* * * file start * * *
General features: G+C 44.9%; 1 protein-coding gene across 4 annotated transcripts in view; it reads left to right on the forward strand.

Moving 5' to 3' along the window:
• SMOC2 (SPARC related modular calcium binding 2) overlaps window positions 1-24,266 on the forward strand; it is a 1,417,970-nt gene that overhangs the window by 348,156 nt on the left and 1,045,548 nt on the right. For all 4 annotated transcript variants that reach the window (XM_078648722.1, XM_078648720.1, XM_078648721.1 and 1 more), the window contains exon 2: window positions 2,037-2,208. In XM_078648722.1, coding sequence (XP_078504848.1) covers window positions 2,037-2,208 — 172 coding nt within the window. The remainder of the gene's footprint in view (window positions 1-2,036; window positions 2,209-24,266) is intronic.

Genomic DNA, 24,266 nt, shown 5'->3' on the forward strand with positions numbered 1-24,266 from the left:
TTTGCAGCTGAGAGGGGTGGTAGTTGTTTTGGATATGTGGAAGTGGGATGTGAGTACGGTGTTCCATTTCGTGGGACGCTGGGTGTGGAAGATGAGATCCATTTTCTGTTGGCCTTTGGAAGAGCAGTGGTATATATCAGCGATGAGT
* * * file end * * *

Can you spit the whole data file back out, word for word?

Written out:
General features: G+C 44.9%; 1 protein-coding gene across 4 annotated transcripts in view; it reads left to right on the forward strand.

Moving 5' to 3' along the window:
• SMOC2 (SPARC related modular calcium binding 2) overlaps window positions 1-24,266 on the forward strand; it is a 1,417,970-nt gene that overhangs the window by 348,156 nt on the left and 1,045,548 nt on the right. For all 4 annotated transcript variants that reach the window (XM_078648722.1, XM_078648720.1, XM_078648721.1 and 1 more), the window contains exon 2: window positions 2,037-2,208. In XM_078648722.1, coding sequence (XP_078504848.1) covers window positions 2,037-2,208 — 172 coding nt within the window. The remainder of the gene's footprint in view (window positions 1-2,036; window positions 2,209-24,266) is intronic.

Genomic DNA, 24,266 nt, shown 5'->3' on the forward strand with positions numbered 1-24,266 from the left:
TTTGCAGCTGAGAGGGGTGGTAGTTGTTTTGGATATGTGGAAGTGGGATGTGAGTACGGTGTTCCATTTCGTGGGACGCTGGGTGTGGAAGATGAGATCCATTTTCTGTTGGCCTTTGGAAGAGCAGTGGTATATATCAGCGATGAGT